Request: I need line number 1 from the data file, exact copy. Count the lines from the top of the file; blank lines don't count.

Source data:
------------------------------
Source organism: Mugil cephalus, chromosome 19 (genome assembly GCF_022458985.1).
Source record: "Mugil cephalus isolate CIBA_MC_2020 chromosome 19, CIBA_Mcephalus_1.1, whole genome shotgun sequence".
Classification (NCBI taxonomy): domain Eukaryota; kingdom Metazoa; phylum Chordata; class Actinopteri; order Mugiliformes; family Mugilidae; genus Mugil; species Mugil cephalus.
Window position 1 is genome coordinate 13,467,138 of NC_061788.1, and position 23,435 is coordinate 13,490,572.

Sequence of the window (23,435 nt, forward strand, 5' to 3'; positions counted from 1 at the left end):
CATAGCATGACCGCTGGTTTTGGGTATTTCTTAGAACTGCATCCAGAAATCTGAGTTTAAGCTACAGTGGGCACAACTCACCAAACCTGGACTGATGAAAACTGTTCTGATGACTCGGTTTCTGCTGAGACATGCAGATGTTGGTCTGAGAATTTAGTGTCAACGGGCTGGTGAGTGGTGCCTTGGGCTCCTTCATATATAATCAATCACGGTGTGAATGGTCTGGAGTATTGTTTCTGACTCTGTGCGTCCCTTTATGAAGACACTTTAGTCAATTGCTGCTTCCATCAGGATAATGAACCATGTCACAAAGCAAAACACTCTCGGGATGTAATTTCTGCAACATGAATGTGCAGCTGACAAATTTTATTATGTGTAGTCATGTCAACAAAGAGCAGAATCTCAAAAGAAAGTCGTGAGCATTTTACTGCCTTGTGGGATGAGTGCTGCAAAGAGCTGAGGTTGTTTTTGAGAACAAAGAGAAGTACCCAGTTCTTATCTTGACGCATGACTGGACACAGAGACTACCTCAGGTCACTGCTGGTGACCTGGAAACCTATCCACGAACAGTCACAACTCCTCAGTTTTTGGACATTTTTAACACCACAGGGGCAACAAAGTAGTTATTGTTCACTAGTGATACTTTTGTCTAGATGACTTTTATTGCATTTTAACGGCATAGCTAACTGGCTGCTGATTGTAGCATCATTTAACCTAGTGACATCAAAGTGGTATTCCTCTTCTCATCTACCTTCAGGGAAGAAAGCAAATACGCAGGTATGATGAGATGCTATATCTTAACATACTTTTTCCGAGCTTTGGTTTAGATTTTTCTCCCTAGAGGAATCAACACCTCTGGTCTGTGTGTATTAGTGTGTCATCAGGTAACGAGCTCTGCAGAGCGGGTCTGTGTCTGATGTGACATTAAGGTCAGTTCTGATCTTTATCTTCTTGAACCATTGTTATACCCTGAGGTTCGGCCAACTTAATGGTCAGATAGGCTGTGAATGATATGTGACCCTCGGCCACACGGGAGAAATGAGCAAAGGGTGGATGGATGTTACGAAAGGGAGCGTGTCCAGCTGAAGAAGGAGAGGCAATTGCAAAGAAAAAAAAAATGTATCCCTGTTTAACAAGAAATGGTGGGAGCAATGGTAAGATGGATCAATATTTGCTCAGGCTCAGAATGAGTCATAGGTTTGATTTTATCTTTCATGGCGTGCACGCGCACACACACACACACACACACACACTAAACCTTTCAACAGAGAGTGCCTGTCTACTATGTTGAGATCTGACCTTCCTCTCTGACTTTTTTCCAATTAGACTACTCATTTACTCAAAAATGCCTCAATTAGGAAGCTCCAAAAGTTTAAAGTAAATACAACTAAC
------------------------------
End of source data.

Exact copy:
Source organism: Mugil cephalus, chromosome 19 (genome assembly GCF_022458985.1).